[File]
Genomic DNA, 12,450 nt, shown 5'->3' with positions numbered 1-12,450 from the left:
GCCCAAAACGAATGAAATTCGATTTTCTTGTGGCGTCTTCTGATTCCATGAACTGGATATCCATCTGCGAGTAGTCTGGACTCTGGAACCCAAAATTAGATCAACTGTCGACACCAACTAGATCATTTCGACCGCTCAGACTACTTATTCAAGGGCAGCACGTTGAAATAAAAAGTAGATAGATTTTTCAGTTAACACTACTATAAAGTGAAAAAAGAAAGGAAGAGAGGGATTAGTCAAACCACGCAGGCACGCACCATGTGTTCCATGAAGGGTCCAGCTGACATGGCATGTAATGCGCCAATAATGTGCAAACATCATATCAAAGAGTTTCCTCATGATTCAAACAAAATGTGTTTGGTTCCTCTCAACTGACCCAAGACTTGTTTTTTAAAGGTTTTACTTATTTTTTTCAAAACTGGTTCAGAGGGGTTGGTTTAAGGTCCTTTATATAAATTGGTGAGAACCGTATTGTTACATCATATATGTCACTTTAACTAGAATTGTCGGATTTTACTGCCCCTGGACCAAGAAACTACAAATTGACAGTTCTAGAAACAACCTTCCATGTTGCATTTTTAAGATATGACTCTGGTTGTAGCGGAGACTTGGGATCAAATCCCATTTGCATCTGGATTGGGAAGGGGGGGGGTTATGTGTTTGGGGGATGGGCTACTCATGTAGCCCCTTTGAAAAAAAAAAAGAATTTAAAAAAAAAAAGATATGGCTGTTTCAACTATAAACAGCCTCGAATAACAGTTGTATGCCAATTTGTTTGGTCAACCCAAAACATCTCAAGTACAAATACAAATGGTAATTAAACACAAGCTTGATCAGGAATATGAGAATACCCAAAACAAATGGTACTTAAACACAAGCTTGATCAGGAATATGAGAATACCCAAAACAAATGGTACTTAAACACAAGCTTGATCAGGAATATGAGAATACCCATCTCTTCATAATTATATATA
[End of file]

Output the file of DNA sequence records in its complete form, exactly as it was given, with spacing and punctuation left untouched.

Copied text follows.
Genomic DNA, 12,450 nt, shown 5'->3' with positions numbered 1-12,450 from the left:
GCCCAAAACGAATGAAATTCGATTTTCTTGTGGCGTCTTCTGATTCCATGAACTGGATATCCATCTGCGAGTAGTCTGGACTCTGGAACCCAAAATTAGATCAACTGTCGACACCAACTAGATCATTTCGACCGCTCAGACTACTTATTCAAGGGCAGCACGTTGAAATAAAAAGTAGATAGATTTTTCAGTTAACACTACTATAAAGTGAAAAAAGAAAGGAAGAGAGGGATTAGTCAAACCACGCAGGCACGCACCATGTGTTCCATGAAGGGTCCAGCTGACATGGCATGTAATGCGCCAATAATGTGCAAACATCATATCAAAGAGTTTCCTCATGATTCAAACAAAATGTGTTTGGTTCCTCTCAACTGACCCAAGACTTGTTTTTTAAAGGTTTTACTTATTTTTTTCAAAACTGGTTCAGAGGGGTTGGTTTAAGGTCCTTTATATAAATTGGTGAGAACCGTATTGTTACATCATATATGTCACTTTAACTAGAATTGTCGGATTTTACTGCCCCTGGACCAAGAAACTACAAATTGACAGTTCTAGAAACAACCTTCCATGTTGCATTTTTAAGATATGACTCTGGTTGTAGCGGAGACTTGGGATCAAATCCCATTTGCATCTGGATTGGGAAGGGGGGGGGTTATGTGTTTGGGGGATGGGCTACTCATGTAGCCCCTTTGAAAAAAAAAAAGAATTTAAAAAAAAAAAGATATGGCTGTTTCAACTATAAACAGCCTCGAATAACAGTTGTATGCCAATTTGTTTGGTCAACCCAAAACATCTCAAGTACAAATACAAATGGTAATTAAACACAAGCTTGATCAGGAATATGAGAATACCCAAAACAAATGGTACTTAAACACAAGCTTGATCAGGAATATGAGAATACCCAAAACAAATGGTACTTAAACACAAGCTTGATCAGGAATATGAGAATACCCATCTCTTCATAATTATATATA